What is really happening here is that the author is declaring his moral judgements to be evolutionarily successful — a kind of natural utilitarianism. He even says so directly: “So in strictly survivalist terms, ‘should’ a wolf let his rival go free? Is restraint an effective strategy for accumulating benefits? I think the answer is yes, if you can afford it, because sometimes your enemy today becomes, tomorrow, a vehicle for your legacy.” Not a whisper that sometimes a spared rival comes back later and kills you and your pups.

    I’m all for more restraint and mercy in human behaviour, and I’m fine with the author drawing on this example of successful moderation in an individual from a species seen in the popular imagination as vicious killers. But claiming that mercy is the evolution-preferred strategy is a step too far — and from a moral perspective, irrelevant. Purely from the point of view of descendant-promotion, slavery is an extremely successful strategy. Just look at the continuing discrepancy in life expectations between descendants of slaves and descendants of slave owners, generations after slavery was outlawed. Descendant success doesn’t make slavery any more morally defensible — if anything, it makes it even worse since we can see that the moral harm persists even unto the great-great-great-great-grandchildren.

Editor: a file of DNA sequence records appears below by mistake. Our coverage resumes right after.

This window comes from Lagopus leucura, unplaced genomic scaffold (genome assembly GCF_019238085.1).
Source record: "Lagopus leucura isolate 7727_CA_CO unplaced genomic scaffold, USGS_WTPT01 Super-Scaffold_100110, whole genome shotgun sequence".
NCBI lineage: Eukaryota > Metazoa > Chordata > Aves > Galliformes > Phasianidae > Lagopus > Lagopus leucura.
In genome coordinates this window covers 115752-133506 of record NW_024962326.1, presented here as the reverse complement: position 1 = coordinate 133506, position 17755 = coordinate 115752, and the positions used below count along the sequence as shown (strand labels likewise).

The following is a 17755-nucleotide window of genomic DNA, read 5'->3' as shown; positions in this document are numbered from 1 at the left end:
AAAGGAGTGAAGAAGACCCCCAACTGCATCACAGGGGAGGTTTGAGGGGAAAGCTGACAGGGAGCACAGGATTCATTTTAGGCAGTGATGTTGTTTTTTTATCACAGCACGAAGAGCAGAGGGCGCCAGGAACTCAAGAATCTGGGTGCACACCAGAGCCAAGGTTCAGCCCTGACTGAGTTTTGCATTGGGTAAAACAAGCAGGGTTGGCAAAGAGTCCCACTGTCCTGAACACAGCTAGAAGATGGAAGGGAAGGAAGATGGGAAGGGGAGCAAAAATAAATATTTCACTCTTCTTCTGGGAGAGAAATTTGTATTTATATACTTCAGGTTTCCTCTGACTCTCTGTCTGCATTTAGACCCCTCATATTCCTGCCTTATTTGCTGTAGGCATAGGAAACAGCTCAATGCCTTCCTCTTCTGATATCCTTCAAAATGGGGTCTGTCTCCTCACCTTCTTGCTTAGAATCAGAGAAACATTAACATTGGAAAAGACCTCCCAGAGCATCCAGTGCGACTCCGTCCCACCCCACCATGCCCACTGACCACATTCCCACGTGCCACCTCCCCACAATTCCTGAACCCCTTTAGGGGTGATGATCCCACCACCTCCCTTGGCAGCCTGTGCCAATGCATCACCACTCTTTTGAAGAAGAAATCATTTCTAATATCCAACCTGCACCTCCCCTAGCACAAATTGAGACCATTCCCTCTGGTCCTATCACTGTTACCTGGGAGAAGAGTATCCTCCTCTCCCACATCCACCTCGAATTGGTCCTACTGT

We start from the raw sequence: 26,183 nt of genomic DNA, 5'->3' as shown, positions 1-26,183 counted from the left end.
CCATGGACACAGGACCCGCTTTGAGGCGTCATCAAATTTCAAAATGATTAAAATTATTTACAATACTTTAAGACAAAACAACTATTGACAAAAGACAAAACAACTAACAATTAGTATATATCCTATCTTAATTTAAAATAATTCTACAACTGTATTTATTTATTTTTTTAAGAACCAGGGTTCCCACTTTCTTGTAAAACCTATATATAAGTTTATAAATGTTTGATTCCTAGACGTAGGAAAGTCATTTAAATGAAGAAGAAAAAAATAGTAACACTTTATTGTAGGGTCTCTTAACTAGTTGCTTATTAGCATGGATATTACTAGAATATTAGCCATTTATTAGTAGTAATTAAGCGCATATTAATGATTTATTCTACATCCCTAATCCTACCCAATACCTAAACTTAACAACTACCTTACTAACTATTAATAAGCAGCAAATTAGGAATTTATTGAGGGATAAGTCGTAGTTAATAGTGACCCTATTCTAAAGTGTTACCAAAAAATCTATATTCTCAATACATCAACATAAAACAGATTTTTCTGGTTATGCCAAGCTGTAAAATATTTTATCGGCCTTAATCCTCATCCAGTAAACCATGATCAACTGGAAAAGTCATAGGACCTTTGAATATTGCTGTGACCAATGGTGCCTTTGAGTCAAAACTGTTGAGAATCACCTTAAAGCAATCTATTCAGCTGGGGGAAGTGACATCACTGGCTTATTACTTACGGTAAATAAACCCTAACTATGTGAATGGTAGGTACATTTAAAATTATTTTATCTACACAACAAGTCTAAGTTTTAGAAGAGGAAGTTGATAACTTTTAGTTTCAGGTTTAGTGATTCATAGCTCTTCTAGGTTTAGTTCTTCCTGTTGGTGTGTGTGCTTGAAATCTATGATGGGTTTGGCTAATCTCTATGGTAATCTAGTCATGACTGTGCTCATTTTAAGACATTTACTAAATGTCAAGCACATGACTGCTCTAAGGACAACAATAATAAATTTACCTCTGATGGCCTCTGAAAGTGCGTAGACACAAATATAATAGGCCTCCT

Evolutionary theory and wildlife behaviour are not sound bases for moral philosophy and are useful only for puncturing the naturalist fallacy (in which instance they are, I admit, extremely valuable).